Graham Reid | | 1 min read
Although nominally here under "World Music in Elsewhere", this emotionally charged album by the daughter of the late Pandit Ravi Shankar is her most cohesively interesting and engaging album yet in that bridge between her father's generation and her own.
And until she does an album of classical ragas expressing the loss of her father -- as this one does in places, in miniatures -- this, in places with Nitin Sawhney and her half-sister Norah Jones, is more than enough to be going on with.
The elegantly simple opening piece The Sun Won't Set (with Jones carrying the beguilingly sad vocal) reminds us that "Ravi" means sun in Sanskrit, and both daughters express their loss in different and distinct ways: Anoushka -- who studied sitar under her father -- brings a pensive romantically melancholy while Jones, who didn't know her dad until the past decade sings "I miss the morning heat . . . I wish I knew you then, it's always sunset in this place . . ."
Later in the piece Fathers -- piano by Sawhney and Anoushka following a similarly beautiful melodic line -- we are taken into the world of loss, promise and hope about the role of fathers. Sawhney's dad died within a few months of Ravi, and Anoushka's husband became a father to their first child.
None of this reeks of sentimentality, just a thoughtful consideration.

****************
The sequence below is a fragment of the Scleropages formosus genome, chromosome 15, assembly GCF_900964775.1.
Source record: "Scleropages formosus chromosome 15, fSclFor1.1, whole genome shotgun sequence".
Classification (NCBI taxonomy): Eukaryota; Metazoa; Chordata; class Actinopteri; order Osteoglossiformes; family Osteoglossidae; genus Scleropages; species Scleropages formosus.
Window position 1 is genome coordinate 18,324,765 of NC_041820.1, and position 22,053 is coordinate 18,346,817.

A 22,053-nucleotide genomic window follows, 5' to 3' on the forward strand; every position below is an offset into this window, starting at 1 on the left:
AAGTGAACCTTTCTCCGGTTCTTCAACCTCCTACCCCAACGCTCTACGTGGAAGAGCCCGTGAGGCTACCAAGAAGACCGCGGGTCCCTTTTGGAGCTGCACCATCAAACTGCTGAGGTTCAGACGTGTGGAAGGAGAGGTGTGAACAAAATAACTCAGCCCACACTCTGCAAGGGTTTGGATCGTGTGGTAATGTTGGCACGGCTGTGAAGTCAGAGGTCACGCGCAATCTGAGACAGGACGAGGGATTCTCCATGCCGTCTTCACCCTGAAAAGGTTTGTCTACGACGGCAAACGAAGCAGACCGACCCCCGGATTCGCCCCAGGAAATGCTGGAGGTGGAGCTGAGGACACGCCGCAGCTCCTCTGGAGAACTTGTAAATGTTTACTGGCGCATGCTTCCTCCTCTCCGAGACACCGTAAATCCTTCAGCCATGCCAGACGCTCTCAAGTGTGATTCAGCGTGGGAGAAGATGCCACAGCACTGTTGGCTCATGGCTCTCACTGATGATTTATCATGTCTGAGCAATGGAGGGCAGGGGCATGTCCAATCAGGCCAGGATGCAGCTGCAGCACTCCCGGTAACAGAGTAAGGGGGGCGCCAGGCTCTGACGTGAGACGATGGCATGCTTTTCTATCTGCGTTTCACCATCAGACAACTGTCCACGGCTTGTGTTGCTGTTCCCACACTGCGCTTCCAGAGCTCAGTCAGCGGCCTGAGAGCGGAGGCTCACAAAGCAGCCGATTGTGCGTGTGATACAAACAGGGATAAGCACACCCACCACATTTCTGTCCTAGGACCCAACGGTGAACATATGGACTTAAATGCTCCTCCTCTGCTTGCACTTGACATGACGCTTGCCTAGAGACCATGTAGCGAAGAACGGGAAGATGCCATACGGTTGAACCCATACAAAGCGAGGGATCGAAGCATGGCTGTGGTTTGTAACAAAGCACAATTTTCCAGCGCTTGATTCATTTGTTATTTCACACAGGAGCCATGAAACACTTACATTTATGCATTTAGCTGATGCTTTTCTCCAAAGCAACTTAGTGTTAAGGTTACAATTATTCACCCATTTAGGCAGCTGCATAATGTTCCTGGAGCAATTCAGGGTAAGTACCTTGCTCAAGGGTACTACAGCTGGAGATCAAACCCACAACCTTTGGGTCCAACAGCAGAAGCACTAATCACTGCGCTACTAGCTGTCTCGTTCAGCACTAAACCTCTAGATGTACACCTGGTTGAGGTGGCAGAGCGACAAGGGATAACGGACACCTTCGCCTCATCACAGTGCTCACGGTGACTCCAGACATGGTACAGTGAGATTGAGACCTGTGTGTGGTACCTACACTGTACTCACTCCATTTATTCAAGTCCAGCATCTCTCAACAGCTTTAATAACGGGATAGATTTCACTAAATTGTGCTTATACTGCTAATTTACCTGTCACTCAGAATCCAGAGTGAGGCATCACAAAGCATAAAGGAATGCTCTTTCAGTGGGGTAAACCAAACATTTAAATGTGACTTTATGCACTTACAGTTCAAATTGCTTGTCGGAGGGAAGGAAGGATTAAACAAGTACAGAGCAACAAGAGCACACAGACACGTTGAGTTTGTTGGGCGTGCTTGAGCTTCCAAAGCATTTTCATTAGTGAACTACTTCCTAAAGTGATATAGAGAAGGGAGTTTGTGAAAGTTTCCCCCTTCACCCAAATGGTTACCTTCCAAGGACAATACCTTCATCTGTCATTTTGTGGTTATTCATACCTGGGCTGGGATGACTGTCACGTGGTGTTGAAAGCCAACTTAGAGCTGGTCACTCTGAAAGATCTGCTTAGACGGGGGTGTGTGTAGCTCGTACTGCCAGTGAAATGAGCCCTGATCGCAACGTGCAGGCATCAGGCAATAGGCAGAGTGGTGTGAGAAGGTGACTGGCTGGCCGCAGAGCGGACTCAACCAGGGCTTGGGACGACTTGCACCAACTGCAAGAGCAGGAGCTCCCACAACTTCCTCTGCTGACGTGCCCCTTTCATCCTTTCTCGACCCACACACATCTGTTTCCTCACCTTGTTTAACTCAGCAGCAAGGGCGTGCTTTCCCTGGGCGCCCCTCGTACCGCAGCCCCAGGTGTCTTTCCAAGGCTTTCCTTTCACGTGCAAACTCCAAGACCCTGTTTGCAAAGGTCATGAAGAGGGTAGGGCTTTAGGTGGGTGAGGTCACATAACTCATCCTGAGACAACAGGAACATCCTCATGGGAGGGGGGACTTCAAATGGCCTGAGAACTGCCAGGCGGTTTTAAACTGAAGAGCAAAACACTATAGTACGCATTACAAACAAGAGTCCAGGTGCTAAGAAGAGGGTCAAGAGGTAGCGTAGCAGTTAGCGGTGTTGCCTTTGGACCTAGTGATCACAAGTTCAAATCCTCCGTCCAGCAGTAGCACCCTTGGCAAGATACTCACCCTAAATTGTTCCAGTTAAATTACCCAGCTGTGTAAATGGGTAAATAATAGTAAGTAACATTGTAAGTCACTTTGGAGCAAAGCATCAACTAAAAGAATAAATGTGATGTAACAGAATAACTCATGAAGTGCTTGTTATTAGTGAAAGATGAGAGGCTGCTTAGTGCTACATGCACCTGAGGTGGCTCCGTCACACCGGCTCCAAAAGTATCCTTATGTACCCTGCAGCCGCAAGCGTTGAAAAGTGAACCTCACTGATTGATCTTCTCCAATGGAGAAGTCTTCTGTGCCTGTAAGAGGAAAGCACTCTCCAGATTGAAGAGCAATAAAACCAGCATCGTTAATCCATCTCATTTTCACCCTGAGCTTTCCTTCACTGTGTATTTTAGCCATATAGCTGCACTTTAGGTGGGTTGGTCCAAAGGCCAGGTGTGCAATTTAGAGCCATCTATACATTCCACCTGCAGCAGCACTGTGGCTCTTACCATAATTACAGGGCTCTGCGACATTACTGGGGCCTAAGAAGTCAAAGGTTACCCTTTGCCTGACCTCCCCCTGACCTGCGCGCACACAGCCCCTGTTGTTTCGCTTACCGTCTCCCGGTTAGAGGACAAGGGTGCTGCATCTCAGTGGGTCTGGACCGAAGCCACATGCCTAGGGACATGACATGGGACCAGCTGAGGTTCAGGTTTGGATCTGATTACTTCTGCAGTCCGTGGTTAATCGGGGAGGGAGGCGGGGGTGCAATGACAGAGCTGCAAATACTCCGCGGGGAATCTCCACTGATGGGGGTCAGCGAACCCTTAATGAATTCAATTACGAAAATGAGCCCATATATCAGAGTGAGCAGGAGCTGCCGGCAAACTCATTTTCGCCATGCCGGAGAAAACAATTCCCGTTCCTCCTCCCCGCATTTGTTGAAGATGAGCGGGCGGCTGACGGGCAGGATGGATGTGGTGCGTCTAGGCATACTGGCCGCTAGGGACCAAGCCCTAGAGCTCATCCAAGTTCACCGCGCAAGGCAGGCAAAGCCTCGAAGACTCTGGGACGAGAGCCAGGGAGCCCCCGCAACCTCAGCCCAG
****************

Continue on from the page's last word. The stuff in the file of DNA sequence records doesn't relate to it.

And elsewhere on this album of 13 pieces -- most averaging around four minutes aside from the exciting call/response improv of the traditionally-based Chasing Shadows which reaches a compeling eight-plus -- we are firmly grounded in 21st century India, and the West.
With pop-like distillation and references to post-hiphop production, piece like the spare and allusive Maya -- where dark sitar drags us back to the trap of this world of illusion -- or the almost funky Metamorphosis linking modern technology and the ancient Vedic tradition -- find common ground in the divide between (and that between life and death), this is an album of breadth, depth and spiritual dimension.
But it's also far from a gloomily introspective collection because, to invert the saying, even in the midst of death there is life . . . so here are elevating, joyous pieces alongside thoughftul explorations of finer as well as base emotions.
And on Traces of You the worlds of death/birth, East/West come together.
Quite an album, quite a tribute, quite a bridge between . . .
And the final track Unsaid with Jones -- which alludes melodically to Ravi's theme for Pather Panchali -- just makes you want to give that long overdue hug to parents, children, family, friends . . .
Music which actually means something.
Elsewhere also offers this idiotically personal journey into Indian music here.